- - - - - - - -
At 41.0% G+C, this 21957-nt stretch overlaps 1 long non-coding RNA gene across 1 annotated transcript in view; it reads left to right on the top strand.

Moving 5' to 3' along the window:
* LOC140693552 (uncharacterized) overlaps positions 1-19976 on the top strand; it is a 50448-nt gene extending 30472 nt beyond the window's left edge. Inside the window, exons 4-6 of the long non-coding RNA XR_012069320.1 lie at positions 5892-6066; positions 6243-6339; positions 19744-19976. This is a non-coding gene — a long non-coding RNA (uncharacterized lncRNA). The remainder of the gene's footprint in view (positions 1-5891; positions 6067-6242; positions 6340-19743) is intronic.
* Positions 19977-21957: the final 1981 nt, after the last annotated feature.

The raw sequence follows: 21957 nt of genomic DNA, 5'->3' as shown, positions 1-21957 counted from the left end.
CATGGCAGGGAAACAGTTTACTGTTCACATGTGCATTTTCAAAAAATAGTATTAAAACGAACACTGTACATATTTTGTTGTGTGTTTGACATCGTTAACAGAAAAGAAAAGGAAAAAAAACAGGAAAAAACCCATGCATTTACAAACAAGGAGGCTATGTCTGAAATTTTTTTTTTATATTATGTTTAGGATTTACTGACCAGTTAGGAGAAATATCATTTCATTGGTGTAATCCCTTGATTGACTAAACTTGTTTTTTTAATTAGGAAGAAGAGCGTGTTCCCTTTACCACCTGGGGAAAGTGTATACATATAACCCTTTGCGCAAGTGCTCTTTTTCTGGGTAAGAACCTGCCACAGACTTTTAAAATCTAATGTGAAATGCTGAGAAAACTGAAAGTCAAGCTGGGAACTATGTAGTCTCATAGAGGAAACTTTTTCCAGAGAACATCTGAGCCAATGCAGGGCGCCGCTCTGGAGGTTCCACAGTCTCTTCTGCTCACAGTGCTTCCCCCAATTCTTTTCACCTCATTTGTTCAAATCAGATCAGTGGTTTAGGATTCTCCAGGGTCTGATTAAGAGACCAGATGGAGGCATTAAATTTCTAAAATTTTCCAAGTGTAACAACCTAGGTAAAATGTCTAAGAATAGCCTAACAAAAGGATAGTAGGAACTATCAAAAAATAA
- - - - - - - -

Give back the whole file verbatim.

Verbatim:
At 41.0% G+C, this 21957-nt stretch overlaps 1 long non-coding RNA gene across 1 annotated transcript in view; it reads left to right on the top strand.

Moving 5' to 3' along the window:
* LOC140693552 (uncharacterized) overlaps positions 1-19976 on the top strand; it is a 50448-nt gene extending 30472 nt beyond the window's left edge. Inside the window, exons 4-6 of the long non-coding RNA XR_012069320.1 lie at positions 5892-6066; positions 6243-6339; positions 19744-19976. This is a non-coding gene — a long non-coding RNA (uncharacterized lncRNA). The remainder of the gene's footprint in view (positions 1-5891; positions 6067-6242; positions 6340-19743) is intronic.
* Positions 19977-21957: the final 1981 nt, after the last annotated feature.

The raw sequence follows: 21957 nt of genomic DNA, 5'->3' as shown, positions 1-21957 counted from the left end.
CATGGCAGGGAAACAGTTTACTGTTCACATGTGCATTTTCAAAAAATAGTATTAAAACGAACACTGTACATATTTTGTTGTGTGTTTGACATCGTTAACAGAAAAGAAAAGGAAAAAAAACAGGAAAAAACCCATGCATTTACAAACAAGGAGGCTATGTCTGAAATTTTTTTTTTATATTATGTTTAGGATTTACTGACCAGTTAGGAGAAATATCATTTCATTGGTGTAATCCCTTGATTGACTAAACTTGTTTTTTTAATTAGGAAGAAGAGCGTGTTCCCTTTACCACCTGGGGAAAGTGTATACATATAACCCTTTGCGCAAGTGCTCTTTTTCTGGGTAAGAACCTGCCACAGACTTTTAAAATCTAATGTGAAATGCTGAGAAAACTGAAAGTCAAGCTGGGAACTATGTAGTCTCATAGAGGAAACTTTTTCCAGAGAACATCTGAGCCAATGCAGGGCGCCGCTCTGGAGGTTCCACAGTCTCTTCTGCTCACAGTGCTTCCCCCAATTCTTTTCACCTCATTTGTTCAAATCAGATCAGTGGTTTAGGATTCTCCAGGGTCTGATTAAGAGACCAGATGGAGGCATTAAATTTCTAAAATTTTCCAAGTGTAACAACCTAGGTAAAATGTCTAAGAATAGCCTAACAAAAGGATAGTAGGAACTATCAAAAAATAA